Note.pf became f after 1 and r during the ninth century, as hlfan, to kelp; wrfan, to throw.

t > z. OE. tīen, OHG. zhan, ten; OE. heorte, OHG. hrza; Goth. satjan, OE. settan, OHG. setzen (sezzen), to set; OS. sittian, OE. sittan, OHG. sitzen, to sit.

k > kh. OE. corn, UG. khom (chorn), beside Franconian korn, corn; OE. weorc, UG. wrch, beside Franconian wrk, work; OS. weckian, OE. weccan, UG. wechan (wecchan), beside Franconian wecken, to awake.

 

85. The voiced explosives and voiced spirants did not undergo the same universal shifting as the voiceless explosives. The following are the chief points to be noticed here concerning these consonants:

1. Upper Franconian retained b, bb, whereas Upper German shifted them to p, pp, as U.Fr. bran, to bear, sibba, peace, beside UG, pran, sippa.

Upper Franconian and Alemanic shifted ƀ to b, whereas in Bavarian it appears as p, e.g. U.Fr. and Alemanic sibun, Goth. sibun (read siƀun), seven; ubil, Goth. ubils (read uƀils), evil, but Bavarian sipun, upil.

2. All HG. dialects shifted dd to tt, as Goth. bidjan, OE. biddan, OHG. bitten, to request; Goth. midjis, OE. midd, OHG. mitti, middle.

Upper German and East Franconian shifted single d to t, whereas Rhenish Franconian retained d initially, but frequently shifted it to t in other positions, thus OE. dohtor, daughter, bindan, to bind, bēodan, to offer, appear in UG. and E.Fr. as tohter, bintan, biotan, and in R.Fr. as dohter, bindan, biodan, beside bintan, biotan.

3. gg remained in Franconian, but was shifted to kk In Upper German, as OS. liggian, Franconian liggen, io lie down; OS. hruggi, Franconian ruggi, back, beside UG. likken, rucki. Single g remained in Franconian, but in UG. it was mostly shifted to k (also written c before guttural vowels and finally), initially and finally, thus Franconian gast, guest, tag, day, appear in UG. as kast, tac.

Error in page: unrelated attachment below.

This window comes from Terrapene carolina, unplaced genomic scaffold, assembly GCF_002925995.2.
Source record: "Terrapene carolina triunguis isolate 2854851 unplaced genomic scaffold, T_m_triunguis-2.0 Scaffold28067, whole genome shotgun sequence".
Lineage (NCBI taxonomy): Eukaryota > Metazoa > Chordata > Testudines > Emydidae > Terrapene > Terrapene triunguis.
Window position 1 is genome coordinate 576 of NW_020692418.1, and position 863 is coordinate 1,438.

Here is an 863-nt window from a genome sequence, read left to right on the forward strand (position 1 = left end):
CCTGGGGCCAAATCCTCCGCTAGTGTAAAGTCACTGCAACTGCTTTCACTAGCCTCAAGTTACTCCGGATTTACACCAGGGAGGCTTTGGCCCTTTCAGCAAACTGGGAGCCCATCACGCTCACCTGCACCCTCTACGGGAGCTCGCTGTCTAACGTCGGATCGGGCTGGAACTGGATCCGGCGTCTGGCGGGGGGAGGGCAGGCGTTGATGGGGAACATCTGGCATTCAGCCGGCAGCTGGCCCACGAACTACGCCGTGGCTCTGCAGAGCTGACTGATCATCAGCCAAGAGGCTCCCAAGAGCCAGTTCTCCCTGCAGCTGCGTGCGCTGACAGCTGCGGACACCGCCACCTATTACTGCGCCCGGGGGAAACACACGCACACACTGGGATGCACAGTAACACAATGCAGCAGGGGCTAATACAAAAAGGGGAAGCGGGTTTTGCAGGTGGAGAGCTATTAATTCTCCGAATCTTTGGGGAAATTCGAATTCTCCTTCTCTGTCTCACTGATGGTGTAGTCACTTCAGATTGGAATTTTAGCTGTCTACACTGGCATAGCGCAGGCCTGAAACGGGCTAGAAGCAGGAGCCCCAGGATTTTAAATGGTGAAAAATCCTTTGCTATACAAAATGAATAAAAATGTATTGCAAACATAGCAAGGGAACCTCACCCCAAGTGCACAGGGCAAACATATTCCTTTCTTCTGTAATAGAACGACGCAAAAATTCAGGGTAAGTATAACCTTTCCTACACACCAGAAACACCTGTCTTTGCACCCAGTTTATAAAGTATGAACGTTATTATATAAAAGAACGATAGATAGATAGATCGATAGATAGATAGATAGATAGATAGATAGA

gh became g in Franconian and generally also in UG., in the latter dialects rarely k, thus Goth. steigan (read steighan), to ascend; ugō (read ughō), eye, appear in Franconian and UG, as stīgan, ouga, more rarely in UG. stīcan, ouca.

 

86. The table below gives a summary of the HG. sound-shifting. The shifted sounds are printed in italics.

 

Prim. Germ.

p

t

k

Goth.

p

t

k

OE.

p

t

c

R. Franc.

p (pf) ff

z

k hh

E. Franc.

pf ff

z

k hh

U. German

pf ff

z

ch hh

Prim. Germ.

b

d

gh

Goth.

b, b (f)

d, d ()

gh, g

OE.

b, b (f)

d, d

gh, g

R. Franc.

b b

d (/)

g

E. Franc.

b b

/

g

UG.

p (b) b p

/

k g g (k)

 

note.The East Franconian consonants are usually taken as the normal in this book, because they mostly agree with those of Middle and New High German. In the paradigms d has been substituted for Franconian th.

 

87. Few OHG. forms were given in the paragraph relating to Verner's law ( 72) in order that they might be left until after the discussion of the HG. sound-shifting. From what has been said in 82-85 it will be seen that the interchanging pairs of consonants in OHG. are :

fb (UG. also p); d (older th, dh)t;

h (=prim. Germ. x)g (UG. also k, c);

n (=prim. Germ. xw)w (prim. Germ. gw);

h (prim. Germ. d\)ng;

sr.

fb. heffen, Goth. hafjan, to raise, pret. pi. huobun, pp. gihaban; urhab, reason.

dt. lidan, to go, pret. pi. litun, pp. gilitan, causative verb leiten, to lead, from *laidjan; sind, way, sindōn, to travel, beside senten, to send=Goth,. sandjan.

hg. ziohan, to draw, pret. pl. zugun, pp. gizogan; zhan, ten, beside -zug, decade.

hw. līhan, Goth. leihran, to lend, pret. pl. liwun, pp. giliwan, from * -li(gh)wans; aha, Goth. ahra, Lat. aqua, water, beside ouwa from *a(gh)wj, marshy land.

hng. fahan ( 36), to seize, pret. pl. fiangun, pp. gifangan.

sr. kiosan, to choose, beside pret. pl. kurun, pp. gikoran; ginēsan, to be saved, pret. pl. ginārun, pp. ginran, beside the causative verb nerien from *nazjan.

 

note.In OHG., and still more in MHG., this law was frequently disturbed through the effect of analogy and levelling, thus e. g. farlihan beside farliwan with h from the present forms and the pret. sg., so also in fluhun, giflohan, pret. pi. and pp. of fliohan, to flee; gisēhan beside regular giswan, pp. of sēhan, to see; slahan, to slay, pret. sg. sluog, beside the rare regular form sluoh, with g from the pret. pl., and in like manner huob instead of huof, with b from the pret. pl., inf. heffen, to raise; Tatian and Otfrid wrban instead of wrfan, to turn, with b from the forms where b was regular (S 72) ; &c.

 

[ Contents ] [ Intro ] [ Glossary ]
Chapters
[ I ] [ II ] [ III ] [ IV ] [ V ] [ VI ] [ VII ] [ VIII ] [ IX ] [ X ] [ XI ] [ XII ] [ XIII ]